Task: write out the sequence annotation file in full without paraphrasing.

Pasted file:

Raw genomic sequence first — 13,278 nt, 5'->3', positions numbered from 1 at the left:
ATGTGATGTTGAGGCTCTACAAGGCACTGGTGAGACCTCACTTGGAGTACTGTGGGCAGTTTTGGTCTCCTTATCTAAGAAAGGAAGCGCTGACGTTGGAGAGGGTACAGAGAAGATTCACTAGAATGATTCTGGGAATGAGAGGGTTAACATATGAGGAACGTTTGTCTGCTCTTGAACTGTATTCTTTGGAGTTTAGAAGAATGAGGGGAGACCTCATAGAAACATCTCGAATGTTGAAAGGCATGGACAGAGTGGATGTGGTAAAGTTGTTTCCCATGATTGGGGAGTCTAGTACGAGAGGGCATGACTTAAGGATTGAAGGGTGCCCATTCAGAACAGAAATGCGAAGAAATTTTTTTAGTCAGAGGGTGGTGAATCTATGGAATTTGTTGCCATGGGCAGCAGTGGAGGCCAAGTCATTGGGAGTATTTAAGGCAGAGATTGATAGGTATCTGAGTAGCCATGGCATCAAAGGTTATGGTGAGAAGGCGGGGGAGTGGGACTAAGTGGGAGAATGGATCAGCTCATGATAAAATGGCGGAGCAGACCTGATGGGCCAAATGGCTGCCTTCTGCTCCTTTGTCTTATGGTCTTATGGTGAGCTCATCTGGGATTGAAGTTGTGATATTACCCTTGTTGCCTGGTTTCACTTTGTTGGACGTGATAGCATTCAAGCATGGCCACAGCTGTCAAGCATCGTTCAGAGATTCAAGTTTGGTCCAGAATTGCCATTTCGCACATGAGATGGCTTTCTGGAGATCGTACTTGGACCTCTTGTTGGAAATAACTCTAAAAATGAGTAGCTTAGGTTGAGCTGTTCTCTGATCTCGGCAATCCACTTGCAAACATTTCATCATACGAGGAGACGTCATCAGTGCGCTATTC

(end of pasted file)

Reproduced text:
Raw genomic sequence first — 13,278 nt, 5'->3', positions numbered from 1 at the left:
ATGTGATGTTGAGGCTCTACAAGGCACTGGTGAGACCTCACTTGGAGTACTGTGGGCAGTTTTGGTCTCCTTATCTAAGAAAGGAAGCGCTGACGTTGGAGAGGGTACAGAGAAGATTCACTAGAATGATTCTGGGAATGAGAGGGTTAACATATGAGGAACGTTTGTCTGCTCTTGAACTGTATTCTTTGGAGTTTAGAAGAATGAGGGGAGACCTCATAGAAACATCTCGAATGTTGAAAGGCATGGACAGAGTGGATGTGGTAAAGTTGTTTCCCATGATTGGGGAGTCTAGTACGAGAGGGCATGACTTAAGGATTGAAGGGTGCCCATTCAGAACAGAAATGCGAAGAAATTTTTTTAGTCAGAGGGTGGTGAATCTATGGAATTTGTTGCCATGGGCAGCAGTGGAGGCCAAGTCATTGGGAGTATTTAAGGCAGAGATTGATAGGTATCTGAGTAGCCATGGCATCAAAGGTTATGGTGAGAAGGCGGGGGAGTGGGACTAAGTGGGAGAATGGATCAGCTCATGATAAAATGGCGGAGCAGACCTGATGGGCCAAATGGCTGCCTTCTGCTCCTTTGTCTTATGGTCTTATGGTGAGCTCATCTGGGATTGAAGTTGTGATATTACCCTTGTTGCCTGGTTTCACTTTGTTGGACGTGATAGCATTCAAGCATGGCCACAGCTGTCAAGCATCGTTCAGAGATTCAAGTTTGGTCCAGAATTGCCATTTCGCACATGAGATGGCTTTCTGGAGATCGTACTTGGACCTCTTGTTGGAAATAACTCTAAAAATGAGTAGCTTAGGTTGAGCTGTTCTCTGATCTCGGCAATCCACTTGCAAACATTTCATCATACGAGGAGACGTCATCAGTGCGCTATTC